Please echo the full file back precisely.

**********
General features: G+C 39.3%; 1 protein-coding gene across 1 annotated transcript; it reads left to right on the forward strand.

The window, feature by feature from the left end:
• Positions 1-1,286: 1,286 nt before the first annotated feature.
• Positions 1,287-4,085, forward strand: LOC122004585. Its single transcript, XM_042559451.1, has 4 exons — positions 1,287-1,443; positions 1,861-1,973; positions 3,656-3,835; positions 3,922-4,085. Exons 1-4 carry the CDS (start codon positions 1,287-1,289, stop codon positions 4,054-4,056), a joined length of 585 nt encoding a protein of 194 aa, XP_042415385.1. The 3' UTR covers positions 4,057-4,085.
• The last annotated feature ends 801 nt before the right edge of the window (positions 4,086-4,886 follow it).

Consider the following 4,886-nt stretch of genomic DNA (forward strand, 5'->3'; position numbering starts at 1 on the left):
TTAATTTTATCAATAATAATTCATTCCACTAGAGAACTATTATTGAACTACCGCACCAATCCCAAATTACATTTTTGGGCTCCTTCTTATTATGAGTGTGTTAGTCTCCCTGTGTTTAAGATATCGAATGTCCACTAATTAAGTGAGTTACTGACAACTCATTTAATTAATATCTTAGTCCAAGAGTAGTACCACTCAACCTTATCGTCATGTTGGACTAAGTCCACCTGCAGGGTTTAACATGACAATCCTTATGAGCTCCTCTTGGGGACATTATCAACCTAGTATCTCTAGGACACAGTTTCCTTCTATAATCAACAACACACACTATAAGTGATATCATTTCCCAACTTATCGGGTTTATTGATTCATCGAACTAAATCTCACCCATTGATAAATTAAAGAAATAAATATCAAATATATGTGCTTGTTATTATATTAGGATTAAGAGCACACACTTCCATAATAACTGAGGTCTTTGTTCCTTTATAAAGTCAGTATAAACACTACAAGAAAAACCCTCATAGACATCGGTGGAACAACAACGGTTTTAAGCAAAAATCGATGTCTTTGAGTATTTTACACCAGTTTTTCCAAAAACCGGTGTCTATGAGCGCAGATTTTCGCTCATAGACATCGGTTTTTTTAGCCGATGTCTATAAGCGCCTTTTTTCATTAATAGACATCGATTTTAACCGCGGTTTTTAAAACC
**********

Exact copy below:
General features: G+C 39.3%; 1 protein-coding gene across 1 annotated transcript; it reads left to right on the forward strand.

The window, feature by feature from the left end:
• Positions 1-1,286: 1,286 nt before the first annotated feature.
• Positions 1,287-4,085, forward strand: LOC122004585. Its single transcript, XM_042559451.1, has 4 exons — positions 1,287-1,443; positions 1,861-1,973; positions 3,656-3,835; positions 3,922-4,085. Exons 1-4 carry the CDS (start codon positions 1,287-1,289, stop codon positions 4,054-4,056), a joined length of 585 nt encoding a protein of 194 aa, XP_042415385.1. The 3' UTR covers positions 4,057-4,085.
• The last annotated feature ends 801 nt before the right edge of the window (positions 4,086-4,886 follow it).

Consider the following 4,886-nt stretch of genomic DNA (forward strand, 5'->3'; position numbering starts at 1 on the left):
TTAATTTTATCAATAATAATTCATTCCACTAGAGAACTATTATTGAACTACCGCACCAATCCCAAATTACATTTTTGGGCTCCTTCTTATTATGAGTGTGTTAGTCTCCCTGTGTTTAAGATATCGAATGTCCACTAATTAAGTGAGTTACTGACAACTCATTTAATTAATATCTTAGTCCAAGAGTAGTACCACTCAACCTTATCGTCATGTTGGACTAAGTCCACCTGCAGGGTTTAACATGACAATCCTTATGAGCTCCTCTTGGGGACATTATCAACCTAGTATCTCTAGGACACAGTTTCCTTCTATAATCAACAACACACACTATAAGTGATATCATTTCCCAACTTATCGGGTTTATTGATTCATCGAACTAAATCTCACCCATTGATAAATTAAAGAAATAAATATCAAATATATGTGCTTGTTATTATATTAGGATTAAGAGCACACACTTCCATAATAACTGAGGTCTTTGTTCCTTTATAAAGTCAGTATAAACACTACAAGAAAAACCCTCATAGACATCGGTGGAACAACAACGGTTTTAAGCAAAAATCGATGTCTTTGAGTATTTTACACCAGTTTTTCCAAAAACCGGTGTCTATGAGCGCAGATTTTCGCTCATAGACATCGGTTTTTTTAGCCGATGTCTATAAGCGCCTTTTTTCATTAATAGACATCGATTTTAACCGCGGTTTTTAAAACC